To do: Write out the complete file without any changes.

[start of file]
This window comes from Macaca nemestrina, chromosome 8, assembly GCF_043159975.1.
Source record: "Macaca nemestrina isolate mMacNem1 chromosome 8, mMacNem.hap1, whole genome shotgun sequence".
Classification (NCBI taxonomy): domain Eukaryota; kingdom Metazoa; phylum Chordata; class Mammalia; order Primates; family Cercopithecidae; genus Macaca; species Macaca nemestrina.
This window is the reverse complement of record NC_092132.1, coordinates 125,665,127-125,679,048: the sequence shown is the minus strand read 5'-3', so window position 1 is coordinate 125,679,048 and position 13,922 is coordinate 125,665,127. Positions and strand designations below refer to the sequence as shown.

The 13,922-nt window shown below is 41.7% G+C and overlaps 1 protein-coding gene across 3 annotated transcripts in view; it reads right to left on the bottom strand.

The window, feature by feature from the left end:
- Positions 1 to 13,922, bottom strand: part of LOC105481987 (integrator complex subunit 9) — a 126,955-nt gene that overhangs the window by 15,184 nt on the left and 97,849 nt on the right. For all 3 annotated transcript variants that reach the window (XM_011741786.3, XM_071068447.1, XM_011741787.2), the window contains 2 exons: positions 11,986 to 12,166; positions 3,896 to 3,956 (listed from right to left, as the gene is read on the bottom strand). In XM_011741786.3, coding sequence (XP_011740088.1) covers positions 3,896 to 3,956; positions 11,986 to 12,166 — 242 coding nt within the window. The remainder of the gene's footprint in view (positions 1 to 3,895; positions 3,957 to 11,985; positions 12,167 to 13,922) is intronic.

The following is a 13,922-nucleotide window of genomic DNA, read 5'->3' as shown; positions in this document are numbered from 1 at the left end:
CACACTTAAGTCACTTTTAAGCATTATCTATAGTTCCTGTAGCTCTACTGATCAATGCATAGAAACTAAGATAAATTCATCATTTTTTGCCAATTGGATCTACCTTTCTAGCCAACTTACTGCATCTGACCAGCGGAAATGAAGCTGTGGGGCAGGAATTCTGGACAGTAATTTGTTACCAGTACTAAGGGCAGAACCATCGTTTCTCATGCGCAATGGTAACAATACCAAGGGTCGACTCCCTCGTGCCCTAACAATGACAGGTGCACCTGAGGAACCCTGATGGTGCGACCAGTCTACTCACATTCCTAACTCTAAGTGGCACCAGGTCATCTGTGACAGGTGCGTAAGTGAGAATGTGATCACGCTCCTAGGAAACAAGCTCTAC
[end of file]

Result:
This window comes from Macaca nemestrina, chromosome 8, assembly GCF_043159975.1.
Source record: "Macaca nemestrina isolate mMacNem1 chromosome 8, mMacNem.hap1, whole genome shotgun sequence".
Classification (NCBI taxonomy): domain Eukaryota; kingdom Metazoa; phylum Chordata; class Mammalia; order Primates; family Cercopithecidae; genus Macaca; species Macaca nemestrina.
This window is the reverse complement of record NC_092132.1, coordinates 125,665,127-125,679,048: the sequence shown is the minus strand read 5'-3', so window position 1 is coordinate 125,679,048 and position 13,922 is coordinate 125,665,127. Positions and strand designations below refer to the sequence as shown.

The 13,922-nt window shown below is 41.7% G+C and overlaps 1 protein-coding gene across 3 annotated transcripts in view; it reads right to left on the bottom strand.

The window, feature by feature from the left end:
- Positions 1 to 13,922, bottom strand: part of LOC105481987 (integrator complex subunit 9) — a 126,955-nt gene that overhangs the window by 15,184 nt on the left and 97,849 nt on the right. For all 3 annotated transcript variants that reach the window (XM_011741786.3, XM_071068447.1, XM_011741787.2), the window contains 2 exons: positions 11,986 to 12,166; positions 3,896 to 3,956 (listed from right to left, as the gene is read on the bottom strand). In XM_011741786.3, coding sequence (XP_011740088.1) covers positions 3,896 to 3,956; positions 11,986 to 12,166 — 242 coding nt within the window. The remainder of the gene's footprint in view (positions 1 to 3,895; positions 3,957 to 11,985; positions 12,167 to 13,922) is intronic.

The following is a 13,922-nucleotide window of genomic DNA, read 5'->3' as shown; positions in this document are numbered from 1 at the left end:
CACACTTAAGTCACTTTTAAGCATTATCTATAGTTCCTGTAGCTCTACTGATCAATGCATAGAAACTAAGATAAATTCATCATTTTTTGCCAATTGGATCTACCTTTCTAGCCAACTTACTGCATCTGACCAGCGGAAATGAAGCTGTGGGGCAGGAATTCTGGACAGTAATTTGTTACCAGTACTAAGGGCAGAACCATCGTTTCTCATGCGCAATGGTAACAATACCAAGGGTCGACTCCCTCGTGCCCTAACAATGACAGGTGCACCTGAGGAACCCTGATGGTGCGACCAGTCTACTCACATTCCTAACTCTAAGTGGCACCAGGTCATCTGTGACAGGTGCGTAAGTGAGAATGTGATCACGCTCCTAGGAAACAAGCTCTAC